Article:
Shreyas Kulkarni

The tale behind Royal Challengers Bengaluru’s Mr. Nags

Danish Sait, the actor behind this affable personality, tells us about the life of one of IPL’s most famous characters.

There are three constants in the life of IPL franchise Royal Challengers Bengaluru (RCB): Virat Kohli, Ee Sala Cup Namde, and Mr. Nags.

Our focus today is on the cheeky, bespectacled-moustached fellow obsessed with ‘peas’ (peace in his mind), who cannot hold a serious interview to save his life and drops very factual press conferences after RCB’s matches.  

A decade since his appearance, Mr. Nags has somehow appointed himself as the face of the team’s social media and content and is perhaps the second oldest and most famous individual of RCB after Kohli.

His origins go much older, says Danish Sait, the actor behind the Mr. Nags persona. Sait used to do improv comedy shows, and radio for Hindustan Times’ Fever 104 FM where he’d make prank calls.

“When I’d make those prank calls, I would create a character called Nograj,” explains Sait, during one of his improv shows, then RCB business head Nikhil Sosale was in attendance; he met Sait and said, “We need to do something.” 

Sosale, in his mind, wanted to recreate what actor Sasha Baron Cohen had done with his Ali G personality where he’d do hilariously sarcastic interviews with athletes and celebrities.

“Two years later, we were doing Mr Nags,” remarks Sait. He was 25 or 26 years of age when he started doing it; he turns 36 this year. 

Mr. Nags’ claim to fame comes from an RCB sponsor shoot he crashed, shocking everyone including Kohli who was getting ready in front of the mirror. “It blew up on the internet because nobody had seen anything like that.”

Everything happened on the fly in that shoot crash and so did most of the stuff viewers saw on RCB’s social media channels until three years ago.

“It's gotten more professional. I have some good comedian friends who help me out with the writing because I need a fresh perspective as the idea is to bring something new every time,” he explains. 

The most important aspect of Mr. Nags is humour, incidental or not, and it comes from an observation he made about sports broadcasting: “Nobody humanises the cricketers. The sport has been reduced to a bunch of people wanting to win.”

And this has made him bring up interesting facets and something new each time he appears on the camera.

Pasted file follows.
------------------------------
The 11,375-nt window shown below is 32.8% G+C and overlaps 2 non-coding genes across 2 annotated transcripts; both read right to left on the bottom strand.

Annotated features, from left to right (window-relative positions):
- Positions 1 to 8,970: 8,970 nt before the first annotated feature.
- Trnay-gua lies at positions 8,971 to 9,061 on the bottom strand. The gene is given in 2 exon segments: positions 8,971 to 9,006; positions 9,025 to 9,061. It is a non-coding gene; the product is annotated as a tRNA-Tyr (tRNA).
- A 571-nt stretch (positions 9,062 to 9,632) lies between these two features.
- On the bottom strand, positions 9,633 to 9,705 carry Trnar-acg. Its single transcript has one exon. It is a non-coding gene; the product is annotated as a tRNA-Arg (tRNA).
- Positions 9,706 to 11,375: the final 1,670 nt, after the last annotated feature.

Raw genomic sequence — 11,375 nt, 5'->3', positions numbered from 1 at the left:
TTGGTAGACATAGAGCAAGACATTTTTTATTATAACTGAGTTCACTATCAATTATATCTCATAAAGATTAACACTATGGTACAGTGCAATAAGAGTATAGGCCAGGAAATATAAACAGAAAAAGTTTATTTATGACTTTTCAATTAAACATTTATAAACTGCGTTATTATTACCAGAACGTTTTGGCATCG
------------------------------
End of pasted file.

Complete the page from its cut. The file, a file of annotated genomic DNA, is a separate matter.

For instance, he recounts the Women’s Premier League (WPL) – he famously crashed RCB Women’s trophy celebrations and tried to steal credit for their championship success – and his interviews with Shreyanka Patil, Kate Cross and Sophie Devine, and Smriti Mandhana.

“We didn't hold back on punchlines. You know, I didn't hold back on cracking a joke or taking a stab at someone... all interviews ended with a lot of promise.” 

Credit for this also goes to Sait studying improv comedy in the United States. “Improv comedy has one basic rule that you got to make your co-actor look good,” he says.

Over the years, many RCB players have developed their own relationship with Mr Nags. “I don't tell them ‘Hey, you got to be a love character or hate character or an anti’, they all have their own equation with Mr. Nags.”

While he’s been with the team for a decade, it was when the IPL was played inside a bubble because of the Coronavirus pandemic, Mr. Nags got another big boost in viewers’ minds because he was part of the bubble. 

Sponsors for his interviews started showing up. This year, it is online grocer BigBasket. Sait says he has no say at all in this aspect and it is all between the franchise and the sponsor. 

“The whole negotiation piece is between the brand and the franchise, I'm just given the deliverables and told, ‘Hey, man, listen, this is what we need to incorporate. But otherwise, go on and do whatever you're doing.’ I try and integrate the guidelines.”

Mr. Nags’ interviews may have a huge following, but his post-match press conferences are not too far behind. Filled with characters one would conjure for a Tinkle comic or a Malgudi Days show, its light humour helps beat stress for at least a few minutes. 

It is but natural that Sait and his writing team watch the match and by now, they come up with jokes or pointers seeing the direction the match is taking. They write the script for the press conference immediately after the game. “Say the match gets over by 10.45 pm-11 pm, by 12.15 am, we are done with the shoot.”

They package the video and send it to RCB’s head of sports content Ajit Ramamurthy who then approves it or suggests any edits if needed. 

Sait’s writing team of Avinash Balekkala and Kritarth Srinivasan are with him for all his work and not only for RCB. They wrote the script for a video in which RCB collabed with Google Pay, and one where the team officially changed its name from Royal Challengers Bangalore to Royal Challengers Bengaluru.

You'd expect to see these spots mostly on YouTube, which for many years was the team’s main distribution channel, but now the team is comfortable with most social media platforms. RCB is one of the most followed sports teams in the world on Instagram with over 14 million followers. 

Sait also credits Kalveer Biradar, one of the first folks to join RCB’s digital team, and is often referenced in Mr. Nags’ videos – to a first-time watcher, Kalveer will come across as a hassled intern whose main responsibility is to edit the insults folks throw at Mr. Nags.

It takes a village to raise a child and Mr. Nags and his team have raised the RCB online brand from an infant into a prominent presence, both online and in peoples’ minds. Like all Indian parents wanting to see their child settled, the hope remains that the men’s team (like the women) change Ee Sala Cup Namde to Ee Sala Cup Namdu.

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